How Long Does a Water Heater Take to Drain?

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The answer to the question of how long it takes for a water heater to drain lies in the plumbing and the volume of water to be depleted from the tank. In order to drain from the tank's lowest point, a valve must be opened higher in the system to allow air to replace the escaping water. This effectively nullifies your water system's pressure and the tank drains by the action of gravity alone.


When an object is released from a height it falls through the atmosphere at a rate of 33 feet per second, per second. Water flowing is also affected by gravity although not falling. The downward force of water, or flow rate, is affected by how close to vertical the water drops, the outlet pipe's inside diameter, the type of material used in making the piping, and the pressure head.

Pressure Head

According to analysis done at the Ministry of Agriculture and Land in British Columbia, "1 foot of elevation drop = 0.433 psi of pressure head," or, "2.31 feet of elevation drop = 1 psi of pressure head." While the average homeowner will never need to know these statistics, it is helpful to know that the pressure head is the difference in elevation between the source and the outlet.

Pipe Standards

The history of standardizing pipe sizes has evolved along with the materials used to make piping. All pipe has an inside diameter (ID)-the actual space available for the flow of gas or liquids. The outside diameter (OD) is established by the thickness of the material used. Inside a pipe physical friction naturally slows the flow rate. There are standard formulas for determining this effect (pipe friction loss tables) based on the type of material type and ID. The American Society for Testing Materials and its international counterpart have established standards for the nominal size of pipe. Under older standards, a one-inch pipe was not one inch in diameter outside or inside. You will be concerned with the inside diameter of the outlet from your water tank.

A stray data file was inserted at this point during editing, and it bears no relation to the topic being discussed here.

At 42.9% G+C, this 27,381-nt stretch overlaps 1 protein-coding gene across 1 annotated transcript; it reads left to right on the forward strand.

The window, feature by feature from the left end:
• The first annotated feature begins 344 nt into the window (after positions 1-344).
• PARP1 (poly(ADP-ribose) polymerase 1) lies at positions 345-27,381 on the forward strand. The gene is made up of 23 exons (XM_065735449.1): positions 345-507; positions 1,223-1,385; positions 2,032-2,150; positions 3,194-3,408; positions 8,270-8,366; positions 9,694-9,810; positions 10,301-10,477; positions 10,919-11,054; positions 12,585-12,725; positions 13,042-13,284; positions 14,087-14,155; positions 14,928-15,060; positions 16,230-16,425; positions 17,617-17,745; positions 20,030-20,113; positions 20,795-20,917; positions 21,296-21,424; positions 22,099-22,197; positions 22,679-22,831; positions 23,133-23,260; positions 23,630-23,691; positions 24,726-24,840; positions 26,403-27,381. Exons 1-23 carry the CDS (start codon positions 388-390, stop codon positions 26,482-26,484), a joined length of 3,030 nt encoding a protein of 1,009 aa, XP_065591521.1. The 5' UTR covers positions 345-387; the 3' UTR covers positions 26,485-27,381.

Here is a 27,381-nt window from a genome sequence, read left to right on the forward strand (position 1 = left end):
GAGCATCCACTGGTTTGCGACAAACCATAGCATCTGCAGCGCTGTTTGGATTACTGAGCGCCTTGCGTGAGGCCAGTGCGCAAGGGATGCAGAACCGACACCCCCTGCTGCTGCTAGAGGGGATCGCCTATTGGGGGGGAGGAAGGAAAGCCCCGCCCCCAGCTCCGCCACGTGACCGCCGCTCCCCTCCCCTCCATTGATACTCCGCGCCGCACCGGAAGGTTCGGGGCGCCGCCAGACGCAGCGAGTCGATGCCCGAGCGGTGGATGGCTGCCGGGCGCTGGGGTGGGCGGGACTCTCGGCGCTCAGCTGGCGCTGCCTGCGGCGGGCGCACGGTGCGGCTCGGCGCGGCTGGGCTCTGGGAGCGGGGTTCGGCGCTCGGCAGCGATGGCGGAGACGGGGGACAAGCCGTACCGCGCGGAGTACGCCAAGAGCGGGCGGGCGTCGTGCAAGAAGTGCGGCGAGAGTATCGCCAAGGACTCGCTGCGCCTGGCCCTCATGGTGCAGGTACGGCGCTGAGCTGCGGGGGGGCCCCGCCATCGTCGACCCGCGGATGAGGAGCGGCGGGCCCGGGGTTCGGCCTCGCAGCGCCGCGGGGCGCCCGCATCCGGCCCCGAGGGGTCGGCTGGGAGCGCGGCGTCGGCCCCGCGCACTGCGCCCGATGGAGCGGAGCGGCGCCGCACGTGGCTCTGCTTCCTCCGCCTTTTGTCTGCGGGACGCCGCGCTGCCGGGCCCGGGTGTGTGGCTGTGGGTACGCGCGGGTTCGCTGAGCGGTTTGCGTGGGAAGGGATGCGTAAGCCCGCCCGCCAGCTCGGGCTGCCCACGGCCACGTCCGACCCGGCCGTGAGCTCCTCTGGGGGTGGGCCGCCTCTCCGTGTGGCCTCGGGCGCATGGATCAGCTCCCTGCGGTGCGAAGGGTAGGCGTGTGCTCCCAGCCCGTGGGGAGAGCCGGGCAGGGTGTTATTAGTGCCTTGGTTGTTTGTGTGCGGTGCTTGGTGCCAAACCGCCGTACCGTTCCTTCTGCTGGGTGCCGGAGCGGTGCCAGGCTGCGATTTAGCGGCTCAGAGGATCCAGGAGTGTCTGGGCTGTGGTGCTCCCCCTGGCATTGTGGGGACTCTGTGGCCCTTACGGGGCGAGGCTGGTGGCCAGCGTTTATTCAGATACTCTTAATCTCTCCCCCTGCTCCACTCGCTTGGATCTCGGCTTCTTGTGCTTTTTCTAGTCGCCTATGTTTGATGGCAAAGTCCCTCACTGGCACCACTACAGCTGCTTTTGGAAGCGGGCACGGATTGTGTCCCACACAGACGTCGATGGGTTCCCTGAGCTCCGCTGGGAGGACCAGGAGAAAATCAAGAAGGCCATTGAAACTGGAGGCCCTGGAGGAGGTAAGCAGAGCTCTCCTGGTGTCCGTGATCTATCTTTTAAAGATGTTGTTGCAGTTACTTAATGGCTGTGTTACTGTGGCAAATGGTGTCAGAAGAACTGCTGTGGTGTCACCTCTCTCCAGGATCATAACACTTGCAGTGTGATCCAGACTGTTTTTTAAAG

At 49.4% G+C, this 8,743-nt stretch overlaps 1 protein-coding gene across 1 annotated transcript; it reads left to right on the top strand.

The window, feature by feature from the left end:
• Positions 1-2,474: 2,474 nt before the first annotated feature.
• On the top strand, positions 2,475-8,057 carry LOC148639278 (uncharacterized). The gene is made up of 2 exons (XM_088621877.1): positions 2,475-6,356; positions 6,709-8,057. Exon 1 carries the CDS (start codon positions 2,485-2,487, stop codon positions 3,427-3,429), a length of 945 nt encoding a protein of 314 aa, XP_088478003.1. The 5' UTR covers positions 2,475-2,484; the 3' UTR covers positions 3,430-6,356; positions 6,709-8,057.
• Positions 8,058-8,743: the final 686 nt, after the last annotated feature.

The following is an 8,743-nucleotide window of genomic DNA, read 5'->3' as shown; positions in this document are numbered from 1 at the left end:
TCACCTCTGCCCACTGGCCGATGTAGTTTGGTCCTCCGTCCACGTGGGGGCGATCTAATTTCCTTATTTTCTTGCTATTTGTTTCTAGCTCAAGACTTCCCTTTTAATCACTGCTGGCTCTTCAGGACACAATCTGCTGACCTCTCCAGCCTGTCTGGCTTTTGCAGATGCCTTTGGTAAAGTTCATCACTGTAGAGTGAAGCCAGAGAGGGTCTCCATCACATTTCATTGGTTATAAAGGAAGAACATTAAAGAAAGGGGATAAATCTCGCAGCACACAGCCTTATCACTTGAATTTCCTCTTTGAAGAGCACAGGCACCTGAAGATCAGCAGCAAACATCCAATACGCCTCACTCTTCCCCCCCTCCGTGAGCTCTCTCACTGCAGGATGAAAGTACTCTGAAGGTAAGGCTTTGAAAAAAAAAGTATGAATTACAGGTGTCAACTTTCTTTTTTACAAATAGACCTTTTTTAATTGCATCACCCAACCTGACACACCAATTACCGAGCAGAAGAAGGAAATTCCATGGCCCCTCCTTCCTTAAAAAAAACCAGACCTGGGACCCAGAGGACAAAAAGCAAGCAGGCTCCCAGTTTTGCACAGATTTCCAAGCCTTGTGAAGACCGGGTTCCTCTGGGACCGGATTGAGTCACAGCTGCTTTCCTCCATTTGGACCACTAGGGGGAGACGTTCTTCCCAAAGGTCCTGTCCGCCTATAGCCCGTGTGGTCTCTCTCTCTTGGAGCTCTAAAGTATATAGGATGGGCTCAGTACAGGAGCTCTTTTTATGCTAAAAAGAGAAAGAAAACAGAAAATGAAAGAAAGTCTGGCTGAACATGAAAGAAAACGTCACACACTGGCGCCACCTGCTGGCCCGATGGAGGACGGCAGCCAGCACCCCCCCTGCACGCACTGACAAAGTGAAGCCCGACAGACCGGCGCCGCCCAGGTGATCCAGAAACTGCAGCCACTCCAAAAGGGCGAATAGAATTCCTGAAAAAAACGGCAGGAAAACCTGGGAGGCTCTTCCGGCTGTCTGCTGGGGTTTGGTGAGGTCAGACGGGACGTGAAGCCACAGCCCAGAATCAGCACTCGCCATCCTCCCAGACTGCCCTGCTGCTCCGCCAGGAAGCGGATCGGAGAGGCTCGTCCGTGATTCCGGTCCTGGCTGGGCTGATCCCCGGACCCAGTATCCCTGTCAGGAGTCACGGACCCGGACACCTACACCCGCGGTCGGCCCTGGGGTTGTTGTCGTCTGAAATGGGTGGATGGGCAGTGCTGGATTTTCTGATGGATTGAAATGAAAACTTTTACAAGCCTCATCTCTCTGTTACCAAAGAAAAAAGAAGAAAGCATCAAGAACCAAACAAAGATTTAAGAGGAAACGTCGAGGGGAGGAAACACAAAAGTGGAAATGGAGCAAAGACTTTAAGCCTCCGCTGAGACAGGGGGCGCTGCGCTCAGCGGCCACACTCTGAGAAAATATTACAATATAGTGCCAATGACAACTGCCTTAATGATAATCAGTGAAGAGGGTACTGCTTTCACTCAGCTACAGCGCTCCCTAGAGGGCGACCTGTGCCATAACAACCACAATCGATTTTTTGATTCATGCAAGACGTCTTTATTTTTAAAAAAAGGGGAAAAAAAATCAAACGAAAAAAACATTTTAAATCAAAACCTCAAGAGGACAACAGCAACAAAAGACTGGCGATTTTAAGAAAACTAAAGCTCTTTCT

Hydraulic Theory and Airlocks

Inside a section of pipe the gravity-induced flow of liquid at one point is equal to the flow of liquid at any other point. Its flow rate is affected by the angle of the pipe in relation to vertical and it may be computed accurately according to hydraulic theory. The flow may be interrupted, or stopped completely, if an airlock forms within the pipe. Airlocks can occur when the liquid is static (standing still) or dynamic (moving). There are ways to overcome an airlock in your system if necessary.

Factors Affecting Time of Flow

Your water heater's size (the amount of water) and any system obstructions affect how long it will take to empty your tank. Often a water heater is drained for repair. One reason for repair may be sediment built up at the bottom of the tank where the drain valve is located. If this valve is clogged with debris the size of the outlet will be greatly reduced. A 40-gallon tank would logically drain faster than an 80-gallon tank with all other variables the same. Another consideration is the amount of water in your system above the heater. Second story plumbing will need to drain down through your house and out your heater's drain valve. As with any plumbing project, patience is important-you cannot speed up gravity.


Ronald Erich Telsch

Ronald Erich Telsch holds both Bachelor and Master of Fine Arts degrees. He is a retired juvenile justice administrator with an extensive professional writing history in that field, including national presentations for the American Counseling Association and the Virginia Juvenile Justice Association. Telsch is a volunteer firefighter/EMT and a farmer.